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#26 classic ONLINE  

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Posted June 04, 2017 - 04:14 PM

With the frame blasted and primed, I can now move on to finishing the repairs on the bull gear covers. Once repaired, I can assemble the rear end and driveshaft assembly. I have the front axle assembly disassembled for blasting and priming, and luckily the front end doesn't need any repairs. By chance, I was browsing craigslist last night and came across a pair of Page wheel weights, and I almost fell out of my chair when I seen them! I contacted the seller and they dropped them off at my place today. The people stopped by with their two sons and we talked for quite a while. They have a great interest in all sorts of antique things, and figured that someone would be interested in the weights when they came across them. They were interested in the history of my old garden tractors and I told them a bit about the history of the Page tractors. They want to see pics of the Page when it's all restored, so I saved their contact information. Meeting new people has become one of my favorite parts of this hobby, and I'm glad that there are still people out there that appreciate these old machines from the past. It gives me a bit of inspiration during the long process of restoring something that was possibly destined for scrap.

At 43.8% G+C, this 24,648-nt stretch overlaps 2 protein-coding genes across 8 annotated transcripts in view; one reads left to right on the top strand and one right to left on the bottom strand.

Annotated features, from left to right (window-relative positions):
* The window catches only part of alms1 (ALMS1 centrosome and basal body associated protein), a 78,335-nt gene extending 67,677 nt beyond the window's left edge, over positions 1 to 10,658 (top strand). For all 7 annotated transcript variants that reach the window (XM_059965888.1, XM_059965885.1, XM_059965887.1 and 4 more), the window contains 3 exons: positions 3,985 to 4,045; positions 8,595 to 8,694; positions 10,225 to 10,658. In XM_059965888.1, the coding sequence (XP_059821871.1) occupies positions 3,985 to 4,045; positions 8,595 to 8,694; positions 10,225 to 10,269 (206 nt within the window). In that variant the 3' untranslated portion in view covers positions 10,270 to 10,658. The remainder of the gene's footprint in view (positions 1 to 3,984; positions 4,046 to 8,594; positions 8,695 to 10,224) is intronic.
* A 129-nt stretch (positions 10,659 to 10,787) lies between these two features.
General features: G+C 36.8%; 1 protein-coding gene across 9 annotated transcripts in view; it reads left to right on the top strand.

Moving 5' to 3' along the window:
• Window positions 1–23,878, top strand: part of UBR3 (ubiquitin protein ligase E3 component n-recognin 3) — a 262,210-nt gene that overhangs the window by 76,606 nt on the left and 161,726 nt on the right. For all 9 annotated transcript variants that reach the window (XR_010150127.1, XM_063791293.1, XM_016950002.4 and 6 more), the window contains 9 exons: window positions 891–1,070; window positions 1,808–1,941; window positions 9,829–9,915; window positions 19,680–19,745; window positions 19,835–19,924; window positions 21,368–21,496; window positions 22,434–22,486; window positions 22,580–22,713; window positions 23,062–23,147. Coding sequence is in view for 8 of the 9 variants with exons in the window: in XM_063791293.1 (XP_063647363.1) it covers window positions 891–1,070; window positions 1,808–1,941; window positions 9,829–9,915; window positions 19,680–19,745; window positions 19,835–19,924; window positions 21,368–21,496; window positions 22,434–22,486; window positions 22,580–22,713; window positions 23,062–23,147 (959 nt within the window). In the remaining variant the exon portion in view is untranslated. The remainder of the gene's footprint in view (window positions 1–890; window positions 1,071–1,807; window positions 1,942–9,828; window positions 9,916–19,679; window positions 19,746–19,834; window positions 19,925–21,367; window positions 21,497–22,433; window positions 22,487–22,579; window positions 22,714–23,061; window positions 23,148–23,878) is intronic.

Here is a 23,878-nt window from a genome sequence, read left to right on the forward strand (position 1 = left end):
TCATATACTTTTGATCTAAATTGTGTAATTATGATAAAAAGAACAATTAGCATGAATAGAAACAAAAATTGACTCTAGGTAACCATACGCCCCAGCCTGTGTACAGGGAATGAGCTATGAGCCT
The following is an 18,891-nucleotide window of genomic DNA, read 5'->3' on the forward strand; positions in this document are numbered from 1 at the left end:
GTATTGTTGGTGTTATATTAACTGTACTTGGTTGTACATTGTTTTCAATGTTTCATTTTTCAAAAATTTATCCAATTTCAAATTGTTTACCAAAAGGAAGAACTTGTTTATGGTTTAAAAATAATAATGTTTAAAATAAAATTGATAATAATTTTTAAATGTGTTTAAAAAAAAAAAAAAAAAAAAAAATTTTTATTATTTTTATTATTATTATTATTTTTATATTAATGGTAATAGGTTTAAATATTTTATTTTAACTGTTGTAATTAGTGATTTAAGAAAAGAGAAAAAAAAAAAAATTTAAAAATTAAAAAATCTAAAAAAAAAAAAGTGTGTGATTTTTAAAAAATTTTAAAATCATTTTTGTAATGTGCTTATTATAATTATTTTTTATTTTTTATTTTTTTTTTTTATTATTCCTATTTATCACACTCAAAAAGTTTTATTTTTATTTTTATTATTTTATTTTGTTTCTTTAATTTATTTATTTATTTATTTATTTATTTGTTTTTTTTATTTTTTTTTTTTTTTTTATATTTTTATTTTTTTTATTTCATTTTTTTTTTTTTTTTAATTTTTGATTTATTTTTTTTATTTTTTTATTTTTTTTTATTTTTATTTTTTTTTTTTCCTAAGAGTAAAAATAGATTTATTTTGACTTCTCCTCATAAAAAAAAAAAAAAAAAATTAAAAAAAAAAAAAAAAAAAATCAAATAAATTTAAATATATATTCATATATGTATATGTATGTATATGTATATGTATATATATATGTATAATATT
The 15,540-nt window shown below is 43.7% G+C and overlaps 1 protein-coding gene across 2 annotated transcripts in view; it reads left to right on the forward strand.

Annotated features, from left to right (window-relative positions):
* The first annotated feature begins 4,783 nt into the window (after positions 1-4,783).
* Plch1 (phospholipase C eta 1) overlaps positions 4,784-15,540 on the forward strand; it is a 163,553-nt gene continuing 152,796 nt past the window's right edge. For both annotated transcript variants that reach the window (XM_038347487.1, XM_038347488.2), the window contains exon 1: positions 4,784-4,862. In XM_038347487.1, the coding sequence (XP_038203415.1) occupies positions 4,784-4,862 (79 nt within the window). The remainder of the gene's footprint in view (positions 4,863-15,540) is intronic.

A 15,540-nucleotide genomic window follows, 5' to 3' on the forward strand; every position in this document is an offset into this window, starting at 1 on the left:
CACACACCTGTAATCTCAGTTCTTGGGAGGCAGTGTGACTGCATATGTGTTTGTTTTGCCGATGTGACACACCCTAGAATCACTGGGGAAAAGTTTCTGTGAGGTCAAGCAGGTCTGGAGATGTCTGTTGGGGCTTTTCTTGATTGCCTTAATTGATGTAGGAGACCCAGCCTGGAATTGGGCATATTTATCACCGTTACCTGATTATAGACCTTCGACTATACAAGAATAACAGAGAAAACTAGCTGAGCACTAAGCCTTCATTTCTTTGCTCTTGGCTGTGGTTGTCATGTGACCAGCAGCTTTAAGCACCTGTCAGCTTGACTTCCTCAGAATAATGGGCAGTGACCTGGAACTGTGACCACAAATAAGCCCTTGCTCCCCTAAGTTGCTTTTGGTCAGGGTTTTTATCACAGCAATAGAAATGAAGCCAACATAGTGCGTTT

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#27 Cat385B ONLINE  

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Posted June 04, 2017 - 05:58 PM

Those weights are fantastic.
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#28 Froby OFFLINE  

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Posted June 06, 2017 - 07:16 PM

Hi Classic,   Thanks for posting the pictures.  This info is very helpful.     I have two page garden tractors and I've gone through several of the same types of repairs as you.    I just joined the forum and will post some pictures when I become a little more familiar with this site.

 

Thanks again,

Frosty 


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#29 classic ONLINE  

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Posted June 06, 2017 - 08:58 PM

Welcome to the sight and you're welcome. There is a great group of helpful people here on GTT. Any pics and info regarding Page tractors will be great to see.
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#30 classic ONLINE  

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Posted June 12, 2017 - 01:37 PM

I had to replace the fender mounts on the tractor since they were badly pitted up. I picked up a piece of 1/4"x 1" flat stock from Lowes to make the new mounts. A bit of cutting, bending, and welding, and the new mounts are on. I'll use the old mounts to get the correct height of the fenders before clamping the fenders on and drilling the holes. I just have to weld up the worn groove in one of the bull gear housing covers and I can assemble the rear end. The transmission, engine, and clutch assembly are finished, so after the rear end is assembled, the drivetrain can be installed.